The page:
City of Columbus Begins Research on Plastic Bag Restrictions
Following recent bans and restrictions on single-use plastic bags in several states and municipalities across the country, the office of Mayor Michael Coleman is resolved to formulate a similar policy for Columbus. How exactly to protect the city from being polluted by plastic grocery bags is a task which has fallen in part on David Celebrezze, Columbus’ GreenSpot Coordinator.
“The GreenSpot program was started by Mayor Coleman in 2008,” said Celebrezze. “It’s meant to inspire, educate and recognize households and businesses that adopt green practices.”
Residences and businesses participate in the program by committing to certain sustainability practices, such as conserving water and energy and reducing waste. Businesses also commit to reducing energy used in major transportation, as well as informing and engaging with employees about conservation practices.
GreenSpot also piloted a neighborhood program this year, awarding the Discovery District as the first GreenSpot neighborhood of the program. In addition, the organization has established a kids program, encouraging elementary school teachers to incorporate sustainability into the classroom and providing reading materials for students.
Partnering the Franklin Soil and Water Conservation District, GreenSpot has started a rain barrel program, which Celebrezze said they are looking to expand over the next year. The program provides residences with rain barrels, which collect and store rainwater for gardening, at a discounted rate and teaches owners how to install and use them properly.
“GreenSpot really encompasses a lot of different aspects of sustainability as well as outreach to the community and green initiatives,” said Celebrezze.“We work with the community to bring them together and to give them options for what they can adopt and give them the resources needed to make those commitments a reality.”
Recently, however, the environmental focus of the Mayor’s office has turned toward the issue of plastic grocery bags, which pollute trees and waterways, cause harm to wildlife and are, by their single-use nature, wasteful.
“The Mayor wants to do something on this issue,” said Celebrezze. “It’s an issue that we’ve heard from the community on and agreed that we need to do something.”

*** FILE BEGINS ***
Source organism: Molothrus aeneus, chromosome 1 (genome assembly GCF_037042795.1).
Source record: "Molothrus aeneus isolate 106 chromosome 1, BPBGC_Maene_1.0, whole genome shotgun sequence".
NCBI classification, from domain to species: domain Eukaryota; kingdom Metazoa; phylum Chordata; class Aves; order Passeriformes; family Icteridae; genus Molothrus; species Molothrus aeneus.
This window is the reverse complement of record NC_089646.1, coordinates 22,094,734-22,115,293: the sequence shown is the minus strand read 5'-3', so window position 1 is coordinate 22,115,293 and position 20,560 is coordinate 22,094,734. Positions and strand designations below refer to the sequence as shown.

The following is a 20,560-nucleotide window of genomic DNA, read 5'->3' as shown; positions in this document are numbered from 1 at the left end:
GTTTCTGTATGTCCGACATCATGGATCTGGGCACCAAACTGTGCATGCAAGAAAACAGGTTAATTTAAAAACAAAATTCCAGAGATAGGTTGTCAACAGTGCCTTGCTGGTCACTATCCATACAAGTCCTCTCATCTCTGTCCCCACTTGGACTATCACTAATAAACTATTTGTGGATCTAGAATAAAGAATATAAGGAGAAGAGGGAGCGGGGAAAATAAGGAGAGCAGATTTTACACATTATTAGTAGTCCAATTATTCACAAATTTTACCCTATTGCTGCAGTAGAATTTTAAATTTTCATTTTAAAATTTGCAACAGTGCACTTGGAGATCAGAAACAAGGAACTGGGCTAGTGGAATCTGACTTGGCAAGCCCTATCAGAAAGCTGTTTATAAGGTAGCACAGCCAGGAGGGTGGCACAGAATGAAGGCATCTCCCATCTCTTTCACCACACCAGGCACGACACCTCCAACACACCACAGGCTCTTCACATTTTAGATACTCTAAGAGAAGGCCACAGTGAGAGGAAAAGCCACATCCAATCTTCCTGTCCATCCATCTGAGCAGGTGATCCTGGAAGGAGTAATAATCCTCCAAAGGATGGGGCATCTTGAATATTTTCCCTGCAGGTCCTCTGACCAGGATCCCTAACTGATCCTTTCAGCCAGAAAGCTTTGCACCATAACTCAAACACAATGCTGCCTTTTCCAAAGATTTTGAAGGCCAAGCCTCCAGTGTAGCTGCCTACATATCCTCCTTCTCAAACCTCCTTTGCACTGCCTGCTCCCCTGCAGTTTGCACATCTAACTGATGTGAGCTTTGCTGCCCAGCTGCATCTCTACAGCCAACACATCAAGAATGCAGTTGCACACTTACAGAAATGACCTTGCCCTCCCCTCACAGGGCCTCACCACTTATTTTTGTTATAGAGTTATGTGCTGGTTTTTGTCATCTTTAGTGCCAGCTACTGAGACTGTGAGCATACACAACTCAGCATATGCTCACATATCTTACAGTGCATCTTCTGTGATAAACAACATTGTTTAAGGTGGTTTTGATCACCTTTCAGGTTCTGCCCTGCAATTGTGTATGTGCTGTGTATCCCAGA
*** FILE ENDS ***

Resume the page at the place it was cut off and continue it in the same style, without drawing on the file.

Though Mayor Coleman is resolved to develop a policy to reduce plastic bag use in Columbus, Celebrezze said the city is still in the very early stages of researching the problem and potential solutions.
“It is something that we’re still getting feedback on and we want to hear the business community’s input, we want to hear the community’s input on this issue,” said Celebrezze.
Plastic bags are already a focus of the GreenSpot program; in the residential GreenSpot application, people can make the commitment to use reusable bags when they go shopping. Celebrezze said GreenSpot has had over 5,000 people make that commitment.
“If each of those people uses two reusable bags a week for a year, you’re looking at, I think, over 4 million plastic bags that are not being used,” said Celebrezze. “It’s 4 million less plastic bags that are going into our environment, that are ending up in our streams, ending up in our streets or in our neighborhoods.”
Plastic bags not only cause a local litter problem, but the production of the bags from petroleum often releases toxins into the air, creating a global environmental hazard. In addition, Celebrezze said that the recycling rate of single-use shopping bags is very low, less than 10 percent, and Rumpke, the city’s principal recycling service, does not recycle plastic bags.
One of the most important factors for Celebrezze is crafting a policy that is “right for Columbus.”
“We’re looking at other cities too,” said Celebrezze. “We know that Austin, Texas has put a ban in place, Chicago has a program in place, Washington D.C. has a program in place, the whole state of California has banned not only plastic bags but some other types of plastic as well, and that was preceded by a lot of towns and cities in California.” Still, said Celebrezze, “What works for Chicago might not work here, what works in D.C. might not work here.”
GreenSpot has not held any public forums on the plastic bag issue but has reached out to neighborhood commissions and community groups for feedback.
“As we move forward, nothing’s off the table in terms of getting feedback from the community and businesses,” said Celebrezze. “We want to make sure we hear all sides, we want to make sure we craft something that’s suitable for the city.”
Celebrezze said it’s hard to say when a policy could be proposed by the Mayor’s office or what such a policy might look like. Options ranging from an outright ban, to a ban with certain caveats or a five or ten cent surcharge on plastic grocery bags could all be considered. In the meantime, as GreenSpot and the Mayor’s office continue researching the issue, Celebrezze is encouraging residents and businesses to provide the city with feedback on any preferred solutions.
For ongoing discussion on a plastic bag ban, CLICK HERE to visit our Messageboard.